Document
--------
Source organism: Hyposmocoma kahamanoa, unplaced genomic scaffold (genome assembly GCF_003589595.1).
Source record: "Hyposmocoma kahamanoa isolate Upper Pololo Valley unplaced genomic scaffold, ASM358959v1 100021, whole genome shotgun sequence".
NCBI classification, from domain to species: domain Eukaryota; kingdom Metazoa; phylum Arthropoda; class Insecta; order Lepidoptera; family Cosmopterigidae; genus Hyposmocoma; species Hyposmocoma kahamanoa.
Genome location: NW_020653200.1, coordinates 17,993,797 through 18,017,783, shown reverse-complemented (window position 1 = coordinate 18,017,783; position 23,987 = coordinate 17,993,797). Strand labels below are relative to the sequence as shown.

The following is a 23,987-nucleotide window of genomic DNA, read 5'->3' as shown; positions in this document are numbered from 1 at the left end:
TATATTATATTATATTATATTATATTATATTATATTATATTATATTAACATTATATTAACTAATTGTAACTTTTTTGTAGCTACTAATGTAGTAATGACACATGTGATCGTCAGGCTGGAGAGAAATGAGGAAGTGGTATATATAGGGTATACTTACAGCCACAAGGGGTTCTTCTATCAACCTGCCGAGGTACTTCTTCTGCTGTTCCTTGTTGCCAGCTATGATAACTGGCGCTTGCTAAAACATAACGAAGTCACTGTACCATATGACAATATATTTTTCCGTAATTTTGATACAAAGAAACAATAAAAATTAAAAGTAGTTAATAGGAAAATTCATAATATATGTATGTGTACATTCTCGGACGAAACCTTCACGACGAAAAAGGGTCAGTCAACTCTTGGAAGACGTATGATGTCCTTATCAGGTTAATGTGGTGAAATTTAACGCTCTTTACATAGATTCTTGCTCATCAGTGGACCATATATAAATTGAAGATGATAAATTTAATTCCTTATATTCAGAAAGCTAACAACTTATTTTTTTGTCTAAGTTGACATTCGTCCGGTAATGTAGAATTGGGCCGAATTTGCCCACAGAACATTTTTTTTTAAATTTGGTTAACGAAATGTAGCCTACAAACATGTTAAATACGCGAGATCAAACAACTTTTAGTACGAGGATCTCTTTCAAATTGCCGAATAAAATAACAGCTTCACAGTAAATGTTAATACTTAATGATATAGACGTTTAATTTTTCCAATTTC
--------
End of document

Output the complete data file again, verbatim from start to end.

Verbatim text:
Source organism: Hyposmocoma kahamanoa, unplaced genomic scaffold (genome assembly GCF_003589595.1).
Source record: "Hyposmocoma kahamanoa isolate Upper Pololo Valley unplaced genomic scaffold, ASM358959v1 100021, whole genome shotgun sequence".
NCBI classification, from domain to species: domain Eukaryota; kingdom Metazoa; phylum Arthropoda; class Insecta; order Lepidoptera; family Cosmopterigidae; genus Hyposmocoma; species Hyposmocoma kahamanoa.
Genome location: NW_020653200.1, coordinates 17,993,797 through 18,017,783, shown reverse-complemented (window position 1 = coordinate 18,017,783; position 23,987 = coordinate 17,993,797). Strand labels below are relative to the sequence as shown.

The following is a 23,987-nucleotide window of genomic DNA, read 5'->3' as shown; positions in this document are numbered from 1 at the left end:
TATATTATATTATATTATATTATATTATATTATATTATATTATATTAACATTATATTAACTAATTGTAACTTTTTTGTAGCTACTAATGTAGTAATGACACATGTGATCGTCAGGCTGGAGAGAAATGAGGAAGTGGTATATATAGGGTATACTTACAGCCACAAGGGGTTCTTCTATCAACCTGCCGAGGTACTTCTTCTGCTGTTCCTTGTTGCCAGCTATGATAACTGGCGCTTGCTAAAACATAACGAAGTCACTGTACCATATGACAATATATTTTTCCGTAATTTTGATACAAAGAAACAATAAAAATTAAAAGTAGTTAATAGGAAAATTCATAATATATGTATGTGTACATTCTCGGACGAAACCTTCACGACGAAAAAGGGTCAGTCAACTCTTGGAAGACGTATGATGTCCTTATCAGGTTAATGTGGTGAAATTTAACGCTCTTTACATAGATTCTTGCTCATCAGTGGACCATATATAAATTGAAGATGATAAATTTAATTCCTTATATTCAGAAAGCTAACAACTTATTTTTTTGTCTAAGTTGACATTCGTCCGGTAATGTAGAATTGGGCCGAATTTGCCCACAGAACATTTTTTTTTAAATTTGGTTAACGAAATGTAGCCTACAAACATGTTAAATACGCGAGATCAAACAACTTTTAGTACGAGGATCTCTTTCAAATTGCCGAATAAAATAACAGCTTCACAGTAAATGTTAATACTTAATGATATAGACGTTTAATTTTTCCAATTTC